AEI Resident Fellow Edward Pinto, a former executive vice president and chief credit officer for Fannie Mae, said that the CFPB is creating a “Bizarro World of home finance.”
“In this world a loan with little or no money down, a FICO credit score of 580 and a total debt-to-income-ratio of over 50 percent is defined as a prime loan, even though it has a nearly 30 percent likelihood of ending in foreclosure,” Pinto said, according to Real Clear Markets. “Like the bond salesman in Bizarro World, this sets up for failure working-class families thriving to achieve the American dream. In the real world a prime loan with 20 percent down, a FICO score of 720 (the average score of all individuals in the U.S.), and a 40 percent debt ratio has a 1.5 percent chance of foreclosure.”
Dodd-Frank was enacted after the financial crisis with the purpose of “promot[ing] the financial stability of the United States by improving accountability and transparency in the financial system, to end ‘too big to fail,’ to protect the American taxpayer by ending bailouts, [and] to protect consumers from abusive financial services practices,” Real Clear Markets reports.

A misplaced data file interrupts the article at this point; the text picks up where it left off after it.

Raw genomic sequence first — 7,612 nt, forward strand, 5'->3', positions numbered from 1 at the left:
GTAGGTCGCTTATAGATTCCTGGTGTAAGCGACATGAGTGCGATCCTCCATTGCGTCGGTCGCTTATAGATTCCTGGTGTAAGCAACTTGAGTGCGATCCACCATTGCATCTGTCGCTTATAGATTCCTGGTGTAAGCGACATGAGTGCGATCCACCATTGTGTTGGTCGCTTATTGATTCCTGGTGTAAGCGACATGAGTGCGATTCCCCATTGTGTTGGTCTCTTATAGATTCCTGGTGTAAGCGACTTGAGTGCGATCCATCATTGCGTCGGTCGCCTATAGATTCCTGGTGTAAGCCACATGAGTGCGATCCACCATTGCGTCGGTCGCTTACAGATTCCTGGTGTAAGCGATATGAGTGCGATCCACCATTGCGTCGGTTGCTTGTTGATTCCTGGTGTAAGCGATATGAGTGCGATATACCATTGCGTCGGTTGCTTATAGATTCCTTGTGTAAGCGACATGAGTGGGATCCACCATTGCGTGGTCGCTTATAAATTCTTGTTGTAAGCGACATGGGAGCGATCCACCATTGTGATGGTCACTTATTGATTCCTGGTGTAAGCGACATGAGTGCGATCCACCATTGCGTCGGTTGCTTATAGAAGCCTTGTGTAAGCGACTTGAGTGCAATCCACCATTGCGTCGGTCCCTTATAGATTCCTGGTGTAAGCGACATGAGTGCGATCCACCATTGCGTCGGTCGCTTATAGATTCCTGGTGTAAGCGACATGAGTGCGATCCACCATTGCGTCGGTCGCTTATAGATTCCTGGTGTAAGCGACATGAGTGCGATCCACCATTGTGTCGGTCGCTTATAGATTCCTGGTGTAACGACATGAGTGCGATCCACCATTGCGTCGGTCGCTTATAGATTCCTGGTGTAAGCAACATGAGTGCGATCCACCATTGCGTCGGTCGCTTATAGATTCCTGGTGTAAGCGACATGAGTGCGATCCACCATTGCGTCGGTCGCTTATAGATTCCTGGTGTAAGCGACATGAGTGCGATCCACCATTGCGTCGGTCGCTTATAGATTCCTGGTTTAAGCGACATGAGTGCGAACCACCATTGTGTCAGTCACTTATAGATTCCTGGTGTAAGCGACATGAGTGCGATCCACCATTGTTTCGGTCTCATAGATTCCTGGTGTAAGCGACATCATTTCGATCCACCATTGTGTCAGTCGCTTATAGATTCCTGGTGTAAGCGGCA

Pinto said that the legislation, as was intended with the 1992 legislation aimed at preventing taxpayer-funded bailouts of Fannie Mae and Freddie Mac, will have a similar outcome.
“This is not the first time Congress has attempted to legislate the availability of ‘affordable mortgage credit,’” Pinto said, according to Real Clear Markets. “Recall Fannie Mae and Freddie Mac’s affordable lending mandates, the Department of Housing and Urban Development’s National Homeownership Strategy with its goal of doing away with down payments, and the Community Reinvestment Act with its ‘flexible’ underwriting. This increase in leverage allowed HUD to trumpet a self-described ‘revolution in affordable lending,’ ignoring the resulting in boom in home prices, thereby making them unaffordable.”
Pinto said that under the CFPB’s new rules, borrower qualifications and loan risk have little to do with prime loans, adding that “irresponsible loans setting families up to fail are called qualified.”
“In the real world a prime borrower puts sufficient money down so as to have skin-in-the-game and demonstrates willingness and ability to pay,” Pinto said, Real Clear Markets reports. “In Bizarro World the government does not price for risk; instead credit is allocated by government agencies based on political goals…In the real world lenders allocate credit by charging borrowers different interest rates based on risk, and protect their shareholders by operating at safe levels of leverage…In the Bizarro World of Dodd-Frank Act, borrowers are deemed incapable of making a responsible decision and all financial institutions are presumed evil.”